If you find this to be interested enough, they have a Facebook page which goes beyond these …ucket lists for you to check out!
My problem is when I am doing something, I jump to thinking of doing another. Or when I am already middle of something, my brain got distracted of the next thing I should plan to do. Like, if I am reading a book, some moments I would think what I would at for lunch, what I would do at 3pm, 5 or 6pm that day. It makes days now and then going by stressfully busy, because there will always plans and lists of things to do. I do that all the time. I always need or should have plans. Just at this moment, I was planning to read a book. I planned earlier to hike, then reached a point for stopping and reading. But i kept hiking. Because there was no point perfect yet and i didn’t want to stop. But it was part of the plan. So i finally found one. Stopped. Open the book. Read few pages. And unconsciously thought about continuing to walk because I need to come back home at some point. I had other plans to finish at home.
This is why I am rarely at rest or peace.
So I closed the book. I was annoyed and pissed at myself. I asked “Why do you keep doing this?“. Either you wandered in nostalgia, a past, a longing for something/someone no longer be a part of your present life. Then you don’t feel satisfied with presence. Or you fly forward to the future, in which you are supposed to have all the plans but never sure that would ever work. Then you have the pressure of making it work, or the disappointment when it does not. You are not satisfied with your presence.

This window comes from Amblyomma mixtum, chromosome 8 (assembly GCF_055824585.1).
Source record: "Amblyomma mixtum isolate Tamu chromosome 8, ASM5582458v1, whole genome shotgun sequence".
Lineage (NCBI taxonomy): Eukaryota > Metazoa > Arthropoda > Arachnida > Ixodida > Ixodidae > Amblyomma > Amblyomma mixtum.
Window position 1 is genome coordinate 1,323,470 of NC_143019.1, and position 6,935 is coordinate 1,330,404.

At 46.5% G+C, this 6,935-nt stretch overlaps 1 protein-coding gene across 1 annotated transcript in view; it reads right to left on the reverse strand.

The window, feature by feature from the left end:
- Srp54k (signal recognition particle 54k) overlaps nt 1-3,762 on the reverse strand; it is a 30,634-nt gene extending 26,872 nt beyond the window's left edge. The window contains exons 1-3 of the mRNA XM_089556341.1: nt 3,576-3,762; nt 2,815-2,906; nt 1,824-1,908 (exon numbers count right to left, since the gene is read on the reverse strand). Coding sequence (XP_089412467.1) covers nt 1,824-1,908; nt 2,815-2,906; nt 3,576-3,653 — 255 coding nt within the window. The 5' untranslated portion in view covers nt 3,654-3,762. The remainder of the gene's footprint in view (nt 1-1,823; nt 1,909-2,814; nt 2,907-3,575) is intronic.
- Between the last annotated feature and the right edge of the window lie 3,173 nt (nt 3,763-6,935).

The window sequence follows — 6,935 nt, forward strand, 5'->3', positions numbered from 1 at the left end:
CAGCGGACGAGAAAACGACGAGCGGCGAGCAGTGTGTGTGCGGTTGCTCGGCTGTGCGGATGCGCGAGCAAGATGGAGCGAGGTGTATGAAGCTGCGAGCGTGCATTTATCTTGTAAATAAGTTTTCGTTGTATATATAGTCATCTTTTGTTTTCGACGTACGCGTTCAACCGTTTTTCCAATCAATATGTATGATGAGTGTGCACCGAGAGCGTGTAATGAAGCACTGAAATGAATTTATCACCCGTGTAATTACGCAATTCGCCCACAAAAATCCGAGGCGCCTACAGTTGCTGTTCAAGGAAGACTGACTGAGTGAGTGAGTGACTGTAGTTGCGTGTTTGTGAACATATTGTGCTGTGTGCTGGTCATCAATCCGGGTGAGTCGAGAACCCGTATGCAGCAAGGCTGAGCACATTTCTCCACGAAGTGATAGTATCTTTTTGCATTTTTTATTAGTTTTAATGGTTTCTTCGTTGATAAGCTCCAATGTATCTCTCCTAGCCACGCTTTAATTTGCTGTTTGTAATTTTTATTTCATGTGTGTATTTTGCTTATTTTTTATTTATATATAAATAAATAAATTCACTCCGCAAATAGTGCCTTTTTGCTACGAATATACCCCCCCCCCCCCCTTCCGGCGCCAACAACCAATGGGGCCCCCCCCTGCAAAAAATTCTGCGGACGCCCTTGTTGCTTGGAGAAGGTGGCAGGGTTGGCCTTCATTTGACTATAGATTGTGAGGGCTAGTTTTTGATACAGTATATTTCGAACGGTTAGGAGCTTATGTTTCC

I asked myself again :”So really, why?“. Remember five whys you might be taught in your Marketing class? I am doing it right now.
I always need to have plans. I guess it was because without plans, I will be seen as a person without any clues for future, not prepared. And that was certainly not how I was taught. I was trained to follow a beaten path, a path with all the plans. Simply said (but often not simply done), I have plans to draw in front of me to follow. Since I moved abroad, I started to go off that beaten path. Surprisingly, I didn’t stop drawing up a beaten path of my own. Because I was supposed to be that girl who knew what she was doing. Because I need that to have my parents realise I am good enough, and I am not worse than the neighbour kid.
I asked myself again with the past, “Why?“. I guess it was because the past is something done. I know what was good, and what was bad. I know the outcome. So my brain could pick between good things and bad things to think about. And because nostalgia is a human thing, to want for something you don’t have. When you do have it, there are other questions coming to mind. You even find out you might not want it as much as you thought.
Then I asked myself again, “Why not the present?” My present is not the best, but what I went through was certain not either. I only picked out lovely things to long for, but forgot the bad ones. And once I am reminded by the bad ones, they become ghosts which have yet remained to my life. I can’t let go. Future is uncertain. Clearly uncertainty cannot be better or worse, I will never know.
So why not present? So why not just finishing a thing I started to do, finish it and then plan the next thing. So why not just doing nothing even? Present now is sitting under the sun, listening to a strong wave of wind shaking all the trees and their leaves. They are dancing around me. Maybe they are happy summer will soon arrive too. Present is mountain appearing in front of my eyes. Present is grey rock under my feet. Present is white slash over blue clear sky. Present is the book I am reading, which was written by my current employer, and even though I do not belong to their target group, I have enjoyed it, picked up quite few tips for my own. Present is I have just finished my thesis, finally, and even when it is not yet 100% perfect version, I have just finished writing everything!